Jeff Kagan: Aereo Lost, But Broadcasters Should Not Think They Won Either

Jeff Kagan  |

The idea of a small upstart called Aereo challenging the traditional television and broadcast model was struck down by the Supreme Court. However broadcasters and traditional cable TV companies shouldn’t think the battle is over. In fact the battle has just begun, and is already raging.

The customer is now aware of new ideas, innovation and ways to cut costs. Competitors with new ideas are also coming to market. These are threats to the traditional business model we all know so well. Whether they like it or not, things are changing.

The next two questions are what will Aereo do next, and how will traditional TV answer this call?

We don’t yet know what the future holds for video-sharing platform Aereo. Do they have a plan B? Will they pay licensing fees, stay in business and grow or will they just close up shop?

Regardless of whether Aereo is a competitor going forward or not, the door is now open and other new ideas and competitors will start coming through, one after the other in a relentless battle for the customer and market share.

Some ideas will be competitive and others will be cooperative. That means companies will start doing business with other companies and competing with those same companies on other fronts.

This makes for a confusing, but rapidly growing and changing marketplace. We have seen this in several other industries over the years. Broadcast television and cable TV is next.

So what’s the problem with the television broadcast and cable TV model? There are many. These problems came from the way the industry was set up a long time ago. Back then there was not the new technology or competition we see bursting out today. So while there were problems, there was no competition and no threat yesterday.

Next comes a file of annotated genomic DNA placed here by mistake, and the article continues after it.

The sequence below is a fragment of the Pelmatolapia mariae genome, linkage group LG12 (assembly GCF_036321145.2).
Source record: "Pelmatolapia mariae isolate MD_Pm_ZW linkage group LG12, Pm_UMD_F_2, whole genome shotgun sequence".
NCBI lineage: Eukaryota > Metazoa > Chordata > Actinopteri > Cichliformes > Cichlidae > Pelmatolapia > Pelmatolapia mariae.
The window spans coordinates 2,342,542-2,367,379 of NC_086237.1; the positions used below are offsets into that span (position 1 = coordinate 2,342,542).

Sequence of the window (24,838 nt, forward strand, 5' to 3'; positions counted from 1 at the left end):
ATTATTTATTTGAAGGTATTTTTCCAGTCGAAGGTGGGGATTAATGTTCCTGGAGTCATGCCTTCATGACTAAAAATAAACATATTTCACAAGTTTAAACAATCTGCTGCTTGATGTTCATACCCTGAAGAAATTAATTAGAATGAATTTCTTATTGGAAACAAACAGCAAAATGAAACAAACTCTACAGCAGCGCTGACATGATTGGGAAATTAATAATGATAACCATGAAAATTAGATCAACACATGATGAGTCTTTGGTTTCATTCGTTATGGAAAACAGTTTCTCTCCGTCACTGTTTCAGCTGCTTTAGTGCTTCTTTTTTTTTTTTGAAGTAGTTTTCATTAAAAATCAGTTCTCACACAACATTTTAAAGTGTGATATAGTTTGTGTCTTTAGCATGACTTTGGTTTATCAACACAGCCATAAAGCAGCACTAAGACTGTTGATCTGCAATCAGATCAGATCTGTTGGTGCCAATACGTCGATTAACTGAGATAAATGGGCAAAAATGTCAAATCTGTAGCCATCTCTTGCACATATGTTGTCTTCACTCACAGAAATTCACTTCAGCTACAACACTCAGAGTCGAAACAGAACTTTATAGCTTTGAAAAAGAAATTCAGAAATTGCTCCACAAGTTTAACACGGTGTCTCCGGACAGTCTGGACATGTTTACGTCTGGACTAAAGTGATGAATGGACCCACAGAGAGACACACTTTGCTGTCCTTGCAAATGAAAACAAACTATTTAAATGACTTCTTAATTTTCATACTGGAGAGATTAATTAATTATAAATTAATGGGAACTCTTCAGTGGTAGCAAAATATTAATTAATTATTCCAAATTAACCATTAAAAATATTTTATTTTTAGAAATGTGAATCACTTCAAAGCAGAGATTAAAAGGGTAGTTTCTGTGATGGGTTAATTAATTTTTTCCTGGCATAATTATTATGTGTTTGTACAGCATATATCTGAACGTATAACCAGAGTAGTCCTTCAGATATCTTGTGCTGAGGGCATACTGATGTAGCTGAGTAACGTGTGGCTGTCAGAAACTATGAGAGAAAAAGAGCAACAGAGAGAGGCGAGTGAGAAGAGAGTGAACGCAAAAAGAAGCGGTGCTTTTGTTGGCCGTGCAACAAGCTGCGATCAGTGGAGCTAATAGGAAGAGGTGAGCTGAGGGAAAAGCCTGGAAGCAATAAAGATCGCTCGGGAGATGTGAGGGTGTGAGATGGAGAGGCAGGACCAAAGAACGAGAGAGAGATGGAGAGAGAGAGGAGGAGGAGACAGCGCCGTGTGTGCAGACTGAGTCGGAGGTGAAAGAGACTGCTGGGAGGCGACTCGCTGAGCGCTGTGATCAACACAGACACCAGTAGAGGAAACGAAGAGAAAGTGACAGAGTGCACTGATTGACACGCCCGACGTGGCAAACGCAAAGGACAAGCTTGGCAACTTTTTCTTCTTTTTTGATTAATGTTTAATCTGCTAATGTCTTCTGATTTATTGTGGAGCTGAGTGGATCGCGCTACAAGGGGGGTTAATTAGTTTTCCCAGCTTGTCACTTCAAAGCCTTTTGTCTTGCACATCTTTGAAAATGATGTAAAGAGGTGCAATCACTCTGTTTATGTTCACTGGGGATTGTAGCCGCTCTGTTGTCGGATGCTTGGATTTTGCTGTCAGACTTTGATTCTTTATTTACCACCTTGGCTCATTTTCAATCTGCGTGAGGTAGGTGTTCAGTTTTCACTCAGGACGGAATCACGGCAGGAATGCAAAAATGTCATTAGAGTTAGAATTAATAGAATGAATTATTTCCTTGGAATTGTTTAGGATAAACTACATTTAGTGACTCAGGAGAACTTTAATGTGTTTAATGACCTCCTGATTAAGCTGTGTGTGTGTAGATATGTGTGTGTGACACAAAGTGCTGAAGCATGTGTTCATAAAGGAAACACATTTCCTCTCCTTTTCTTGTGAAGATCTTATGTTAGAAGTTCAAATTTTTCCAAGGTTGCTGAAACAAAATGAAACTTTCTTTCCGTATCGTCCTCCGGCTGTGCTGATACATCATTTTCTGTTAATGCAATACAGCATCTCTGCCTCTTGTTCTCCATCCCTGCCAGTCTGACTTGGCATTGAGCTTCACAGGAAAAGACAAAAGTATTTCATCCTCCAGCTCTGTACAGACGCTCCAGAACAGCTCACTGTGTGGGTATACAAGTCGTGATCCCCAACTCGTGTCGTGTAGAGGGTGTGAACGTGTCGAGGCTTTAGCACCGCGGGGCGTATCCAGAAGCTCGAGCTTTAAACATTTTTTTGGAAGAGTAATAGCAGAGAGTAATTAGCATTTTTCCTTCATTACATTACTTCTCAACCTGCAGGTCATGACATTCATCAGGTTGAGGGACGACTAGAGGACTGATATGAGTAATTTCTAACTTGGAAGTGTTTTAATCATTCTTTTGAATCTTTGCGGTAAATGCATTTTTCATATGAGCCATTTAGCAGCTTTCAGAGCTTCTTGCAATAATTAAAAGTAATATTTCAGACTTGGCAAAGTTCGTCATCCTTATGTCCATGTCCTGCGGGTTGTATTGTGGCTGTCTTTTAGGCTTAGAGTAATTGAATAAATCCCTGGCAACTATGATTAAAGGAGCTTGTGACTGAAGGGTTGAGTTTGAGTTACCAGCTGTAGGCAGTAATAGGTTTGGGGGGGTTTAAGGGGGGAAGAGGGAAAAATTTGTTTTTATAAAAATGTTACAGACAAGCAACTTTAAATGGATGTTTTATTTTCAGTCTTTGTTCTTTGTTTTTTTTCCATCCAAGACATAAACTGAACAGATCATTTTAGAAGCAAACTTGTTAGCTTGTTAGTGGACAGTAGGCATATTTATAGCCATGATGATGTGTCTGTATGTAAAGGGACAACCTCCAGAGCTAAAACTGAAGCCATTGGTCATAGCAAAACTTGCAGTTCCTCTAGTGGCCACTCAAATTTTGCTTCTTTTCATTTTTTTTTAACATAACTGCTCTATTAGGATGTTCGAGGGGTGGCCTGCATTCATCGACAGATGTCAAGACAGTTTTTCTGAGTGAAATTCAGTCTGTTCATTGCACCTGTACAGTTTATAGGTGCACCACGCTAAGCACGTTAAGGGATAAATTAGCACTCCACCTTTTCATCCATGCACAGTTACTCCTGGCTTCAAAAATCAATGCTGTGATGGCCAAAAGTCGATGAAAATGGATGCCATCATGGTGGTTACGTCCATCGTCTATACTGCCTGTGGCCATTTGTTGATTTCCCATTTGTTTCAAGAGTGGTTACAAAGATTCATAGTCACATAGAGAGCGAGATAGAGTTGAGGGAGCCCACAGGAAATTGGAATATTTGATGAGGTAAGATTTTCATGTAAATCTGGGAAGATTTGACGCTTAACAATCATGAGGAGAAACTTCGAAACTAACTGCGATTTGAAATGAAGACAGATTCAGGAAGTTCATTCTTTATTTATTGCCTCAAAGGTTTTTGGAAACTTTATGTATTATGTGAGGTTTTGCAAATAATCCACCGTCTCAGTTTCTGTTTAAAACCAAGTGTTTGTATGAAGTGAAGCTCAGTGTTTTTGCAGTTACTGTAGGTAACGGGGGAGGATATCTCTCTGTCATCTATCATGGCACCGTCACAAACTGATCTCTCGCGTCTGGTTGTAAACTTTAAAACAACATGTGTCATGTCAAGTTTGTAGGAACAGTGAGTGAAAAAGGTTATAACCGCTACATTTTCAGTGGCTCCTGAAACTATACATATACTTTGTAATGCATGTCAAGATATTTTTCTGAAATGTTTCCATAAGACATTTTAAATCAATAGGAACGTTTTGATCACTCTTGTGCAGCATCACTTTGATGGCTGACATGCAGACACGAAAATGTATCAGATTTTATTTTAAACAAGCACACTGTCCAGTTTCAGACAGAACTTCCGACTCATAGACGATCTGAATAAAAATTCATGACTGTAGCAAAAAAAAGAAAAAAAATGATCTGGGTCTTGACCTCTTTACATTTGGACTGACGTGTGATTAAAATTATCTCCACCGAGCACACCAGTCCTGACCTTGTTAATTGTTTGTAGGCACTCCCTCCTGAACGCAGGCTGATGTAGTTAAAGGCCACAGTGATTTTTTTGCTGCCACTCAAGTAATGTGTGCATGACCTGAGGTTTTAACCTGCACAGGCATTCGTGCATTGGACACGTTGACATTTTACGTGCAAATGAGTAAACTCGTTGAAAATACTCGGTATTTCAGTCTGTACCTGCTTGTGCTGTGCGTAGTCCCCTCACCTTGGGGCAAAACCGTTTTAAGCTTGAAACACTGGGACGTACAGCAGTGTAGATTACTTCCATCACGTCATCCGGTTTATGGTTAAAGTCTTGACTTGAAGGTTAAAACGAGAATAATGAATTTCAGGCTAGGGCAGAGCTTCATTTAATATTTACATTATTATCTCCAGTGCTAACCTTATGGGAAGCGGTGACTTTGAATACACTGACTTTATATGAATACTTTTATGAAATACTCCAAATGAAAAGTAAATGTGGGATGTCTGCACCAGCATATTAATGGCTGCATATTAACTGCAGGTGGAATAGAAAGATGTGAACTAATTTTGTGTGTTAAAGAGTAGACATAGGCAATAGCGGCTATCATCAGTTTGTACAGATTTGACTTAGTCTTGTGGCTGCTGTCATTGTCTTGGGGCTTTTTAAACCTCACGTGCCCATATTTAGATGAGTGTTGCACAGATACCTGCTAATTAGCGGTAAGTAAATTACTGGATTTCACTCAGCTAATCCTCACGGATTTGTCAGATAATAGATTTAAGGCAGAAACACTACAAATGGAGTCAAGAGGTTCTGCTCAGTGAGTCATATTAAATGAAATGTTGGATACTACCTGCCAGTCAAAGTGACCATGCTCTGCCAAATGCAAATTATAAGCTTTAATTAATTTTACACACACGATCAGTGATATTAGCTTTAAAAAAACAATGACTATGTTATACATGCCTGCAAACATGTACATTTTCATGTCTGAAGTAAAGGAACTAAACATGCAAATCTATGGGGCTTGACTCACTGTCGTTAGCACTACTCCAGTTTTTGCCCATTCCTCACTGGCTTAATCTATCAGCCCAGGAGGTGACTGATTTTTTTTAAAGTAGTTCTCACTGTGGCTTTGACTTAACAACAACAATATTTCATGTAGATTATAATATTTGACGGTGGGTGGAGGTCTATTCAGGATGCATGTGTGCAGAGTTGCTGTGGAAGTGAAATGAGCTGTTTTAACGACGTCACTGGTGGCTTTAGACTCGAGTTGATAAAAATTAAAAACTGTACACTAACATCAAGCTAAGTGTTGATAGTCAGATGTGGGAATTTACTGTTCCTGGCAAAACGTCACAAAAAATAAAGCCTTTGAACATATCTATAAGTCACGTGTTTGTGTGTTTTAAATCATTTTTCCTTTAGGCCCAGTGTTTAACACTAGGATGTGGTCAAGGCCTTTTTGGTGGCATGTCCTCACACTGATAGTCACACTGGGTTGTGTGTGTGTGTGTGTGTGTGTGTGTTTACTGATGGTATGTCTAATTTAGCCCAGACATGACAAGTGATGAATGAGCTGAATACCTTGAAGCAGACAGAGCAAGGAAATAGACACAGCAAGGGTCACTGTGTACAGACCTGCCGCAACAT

Prices continue to rise, year after year. Customers pay roughly twice as much this year as they paid ten years ago. The problem comes from the cable television industry, who users are customers of, and the networks and broadcasters who cable TV is a customer of.

The pricing model is broken and the industry keeps finding new ways to raise prices year after year. That’s fine for customers who don’t mind paying more, but many do have a problem.

Unfortunately that segment of the user marketplace keeps getting run over year after year by the runaway television bill.

That’s one of the sources of customer demand for lower priced services. Innovation is another source. Cable television companies like Comcast (CMCSA) , Time Warner Cable (TWC) , Cox and others never really innovated. They never had to. They had no competition.

However now they are starting to see competition. Now cable TV is losing customers. Now they have to reinvent how they do business. They must improve customer service and customer care. They must improve reliability of their service. They must be innovative with new services so they can compete with the newcomers.

Traditional television and cable TV will both compete with and cooperate with others in the field like Apple (AAPL) TV, Google (GOOG) TV, (AMZN) TV, Netflix (NFLX) and countless other smaller, but rapidly growing companies.

The television world is changing. In fact if we look backwards a decade we can see it has changed quite a bit. And if we look forward another decade it will be unrecognizable. We’ll be watching live or taped television on all our devices including television, computer, tablet, smartwatches, screens on our refrigerators, car dashboards and more.

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We’ll still have geographic restrictions for some tech like TV’s in our homes, but a national ability to watch on our mobile devices. Things continue to change.

This is the fast changing and growing world in which Aereo was a player. Will they still be a player under different rules going forward? We’ll have to wait and see.

Either way however the door is opened and new technology and innovation and competition is coming.

In this new world the traditional businesses like television networks and broadcasters as well as traditional cable television companies face a big threat. These industries will be forced to reinvent themselves just to stay relevant going forward.

Who will be the winners and losers long term are impossible to say today. Let’s just keep our eyes open as the ride will be fast and rapidly changing.

DISCLOSURE: The views and opinions expressed in this article are those of the authors, and do not necessarily represent the views of Readers should not consider statements made by the author as formal recommendations and should consult their financial advisor before making any investment decisions. To read our full disclosure, please go to:

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